Iran may suspend nuclear work during talks-diplomat
BERLIN, Sep 11 (Reuters) Iran, seeking to stave off sanctions, could be willing to suspend uranium enrichment during any new talks with world powers over its nuclear programme, an EU diplomat said today.
Germany and the five permanent UN Security Council members Britain, China, France, Russia and the United States offered Iran a package of economic and political incentives in June if it suspended nuclear fuel work. The package was negotiable, but the six powers said Iran had to halt all enrichment work first.
Iran has so far refused to stop enrichment. Iran's chief nuclear negotiator Ali Larijani, however, told European Union foreign policy chief Javier Solana over the weekend that Iran could possibly accept a temporary suspension once talks had commenced, an EU diplomat said.
''When negotiations are under way, Iran would suspend its programme during the negotiations. People estimate the negotiations (on the incentives offer) would take two to three months,'' the diplomat told Reuters on condition of anonymity.
The UN Security Council had ordered Tehran to suspend its enrichment programme, which could produce fuel for atom bombs, by August 31 or face possible U.N. sanctions. Iran ignored the deadline and Washington now is putting pressure on the council to begin drafting a sanctions resolution.
Tehran rejects Western accusations that it wants enrichment to make fuel for atomic weapons, insisting it only wants to produce low-grade enriched nuclear fuel for power plants.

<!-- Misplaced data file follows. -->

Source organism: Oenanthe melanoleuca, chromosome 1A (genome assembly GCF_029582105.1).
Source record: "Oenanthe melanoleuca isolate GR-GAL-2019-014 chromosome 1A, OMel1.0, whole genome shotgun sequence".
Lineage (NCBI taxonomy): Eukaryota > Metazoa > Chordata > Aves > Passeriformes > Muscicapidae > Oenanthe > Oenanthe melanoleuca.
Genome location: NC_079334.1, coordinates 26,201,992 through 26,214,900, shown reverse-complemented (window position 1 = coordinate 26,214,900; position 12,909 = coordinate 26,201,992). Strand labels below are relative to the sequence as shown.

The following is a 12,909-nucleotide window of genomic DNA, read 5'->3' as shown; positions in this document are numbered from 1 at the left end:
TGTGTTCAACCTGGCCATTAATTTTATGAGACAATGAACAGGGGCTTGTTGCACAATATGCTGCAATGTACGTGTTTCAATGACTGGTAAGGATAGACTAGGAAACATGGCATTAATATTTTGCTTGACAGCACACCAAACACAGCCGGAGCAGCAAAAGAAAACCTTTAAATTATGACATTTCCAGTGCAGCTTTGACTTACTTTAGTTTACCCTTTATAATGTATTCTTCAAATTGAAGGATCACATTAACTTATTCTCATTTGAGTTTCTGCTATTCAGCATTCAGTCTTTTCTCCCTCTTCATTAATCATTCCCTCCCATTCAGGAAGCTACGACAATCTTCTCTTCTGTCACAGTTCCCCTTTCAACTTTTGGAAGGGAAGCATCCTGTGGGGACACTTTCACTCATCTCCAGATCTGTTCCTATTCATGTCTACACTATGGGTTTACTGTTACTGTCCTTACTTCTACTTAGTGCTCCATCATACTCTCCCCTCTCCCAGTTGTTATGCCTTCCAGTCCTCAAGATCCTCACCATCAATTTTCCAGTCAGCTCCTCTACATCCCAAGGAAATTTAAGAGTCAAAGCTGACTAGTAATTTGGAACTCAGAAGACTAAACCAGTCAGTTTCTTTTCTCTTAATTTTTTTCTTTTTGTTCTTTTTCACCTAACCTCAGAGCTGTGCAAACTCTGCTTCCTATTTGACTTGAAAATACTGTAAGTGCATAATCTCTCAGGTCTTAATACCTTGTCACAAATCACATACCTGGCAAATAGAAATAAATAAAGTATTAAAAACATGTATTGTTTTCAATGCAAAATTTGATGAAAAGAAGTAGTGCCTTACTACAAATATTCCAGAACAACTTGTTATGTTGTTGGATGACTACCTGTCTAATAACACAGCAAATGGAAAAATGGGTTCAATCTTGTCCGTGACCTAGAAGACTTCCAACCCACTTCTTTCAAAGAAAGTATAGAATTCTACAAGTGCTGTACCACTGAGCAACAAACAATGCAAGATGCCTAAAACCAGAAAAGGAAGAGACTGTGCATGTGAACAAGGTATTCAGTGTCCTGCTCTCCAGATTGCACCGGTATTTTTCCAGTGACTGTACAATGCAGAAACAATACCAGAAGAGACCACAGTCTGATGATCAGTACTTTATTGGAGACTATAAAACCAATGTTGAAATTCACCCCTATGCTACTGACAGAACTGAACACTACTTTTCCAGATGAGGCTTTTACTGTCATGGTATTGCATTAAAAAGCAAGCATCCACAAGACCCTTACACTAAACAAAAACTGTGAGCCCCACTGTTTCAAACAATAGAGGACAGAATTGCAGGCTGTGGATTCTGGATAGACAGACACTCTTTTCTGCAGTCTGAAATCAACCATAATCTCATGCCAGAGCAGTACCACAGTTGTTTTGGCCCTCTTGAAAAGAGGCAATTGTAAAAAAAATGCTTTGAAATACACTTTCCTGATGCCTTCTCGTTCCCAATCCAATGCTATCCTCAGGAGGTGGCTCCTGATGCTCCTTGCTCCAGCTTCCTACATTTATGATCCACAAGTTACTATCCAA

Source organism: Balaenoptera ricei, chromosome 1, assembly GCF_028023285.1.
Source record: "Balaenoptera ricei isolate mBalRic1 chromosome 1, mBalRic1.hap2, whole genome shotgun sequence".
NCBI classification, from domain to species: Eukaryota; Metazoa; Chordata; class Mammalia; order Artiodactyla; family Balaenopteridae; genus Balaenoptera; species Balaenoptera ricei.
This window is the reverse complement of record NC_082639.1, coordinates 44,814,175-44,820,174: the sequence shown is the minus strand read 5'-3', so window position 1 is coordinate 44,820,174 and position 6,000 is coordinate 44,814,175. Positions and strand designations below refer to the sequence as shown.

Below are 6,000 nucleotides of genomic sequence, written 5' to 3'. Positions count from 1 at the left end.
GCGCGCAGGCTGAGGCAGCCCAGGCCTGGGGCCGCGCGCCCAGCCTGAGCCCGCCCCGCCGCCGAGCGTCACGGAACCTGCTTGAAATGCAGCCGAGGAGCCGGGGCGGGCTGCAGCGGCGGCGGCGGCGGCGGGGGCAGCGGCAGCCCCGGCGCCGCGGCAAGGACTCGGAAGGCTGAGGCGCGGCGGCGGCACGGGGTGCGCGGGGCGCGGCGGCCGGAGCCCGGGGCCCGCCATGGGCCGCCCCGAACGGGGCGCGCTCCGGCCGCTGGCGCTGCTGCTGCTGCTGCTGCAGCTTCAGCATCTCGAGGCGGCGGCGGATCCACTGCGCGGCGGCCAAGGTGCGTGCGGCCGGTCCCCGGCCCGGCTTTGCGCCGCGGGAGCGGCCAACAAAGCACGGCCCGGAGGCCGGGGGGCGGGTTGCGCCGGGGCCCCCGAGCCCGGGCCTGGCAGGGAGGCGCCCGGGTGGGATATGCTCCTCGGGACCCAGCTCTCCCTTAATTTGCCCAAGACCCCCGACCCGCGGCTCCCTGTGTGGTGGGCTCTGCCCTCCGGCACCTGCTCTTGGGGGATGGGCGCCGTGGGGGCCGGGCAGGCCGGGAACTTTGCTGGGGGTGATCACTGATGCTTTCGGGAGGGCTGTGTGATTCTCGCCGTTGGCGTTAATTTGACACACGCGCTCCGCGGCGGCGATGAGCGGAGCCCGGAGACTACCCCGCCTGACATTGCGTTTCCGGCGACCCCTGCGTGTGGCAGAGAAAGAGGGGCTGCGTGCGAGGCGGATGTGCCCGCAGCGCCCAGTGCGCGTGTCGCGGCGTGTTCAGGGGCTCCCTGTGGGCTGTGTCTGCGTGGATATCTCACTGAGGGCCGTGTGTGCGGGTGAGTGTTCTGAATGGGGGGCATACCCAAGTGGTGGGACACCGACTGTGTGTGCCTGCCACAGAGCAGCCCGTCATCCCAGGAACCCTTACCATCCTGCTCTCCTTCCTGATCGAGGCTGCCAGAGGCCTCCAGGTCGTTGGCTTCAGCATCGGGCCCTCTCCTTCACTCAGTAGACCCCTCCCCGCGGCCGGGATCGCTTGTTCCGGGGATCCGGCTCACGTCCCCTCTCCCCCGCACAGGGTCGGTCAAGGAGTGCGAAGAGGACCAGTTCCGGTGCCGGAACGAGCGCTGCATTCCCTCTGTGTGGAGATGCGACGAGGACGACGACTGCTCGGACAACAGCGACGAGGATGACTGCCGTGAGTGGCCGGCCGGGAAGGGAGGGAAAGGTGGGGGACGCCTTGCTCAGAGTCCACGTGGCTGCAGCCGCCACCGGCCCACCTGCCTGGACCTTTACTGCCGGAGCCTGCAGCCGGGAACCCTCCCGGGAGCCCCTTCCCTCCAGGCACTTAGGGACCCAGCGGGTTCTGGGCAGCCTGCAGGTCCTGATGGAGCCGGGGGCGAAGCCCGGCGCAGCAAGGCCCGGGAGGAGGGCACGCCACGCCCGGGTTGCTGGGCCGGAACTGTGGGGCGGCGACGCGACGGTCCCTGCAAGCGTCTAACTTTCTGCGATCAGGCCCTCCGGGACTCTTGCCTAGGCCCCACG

CLARITY NEEDED The diplomat said on Sunday that Iran had offered to suspend its enrichment programme for two months in a bid to avoid UN sanctions. Iran denied making such a proposal.
''It's true it's not a formal offer yet. The talks with Solana are not over. And it's not clear what they mean by suspension. Everybody has a different idea of what suspension is,'' the diplomat said.
It was crucial to know if Iran would continue small-scale enrichment research and development during any ''suspension'', which Washington might not accept, he said. He also said Solana needed to make sure that he and Larijani were not using the same words with different meanings.
''Before you start negotiations (on the incentives offer), you have to clarify the wording, make sure everybody means the same thing,'' he said.
EU diplomats say that Russia, China, France and possibly Germany would be willing to compromise and accept a freeze that began once talks were under way. However, Britain and the United States have indicated that this would be unacceptable.
The diplomat said that Larijani had also made it clear that Tehran wanted the Iranian nuclear file returned to Vienna, where it would be handled by the International Atomic Energy Agency and not the UN Security Council, which can impose sanctions.
The IAEA's governing board referred the Iran file to the Council in February.
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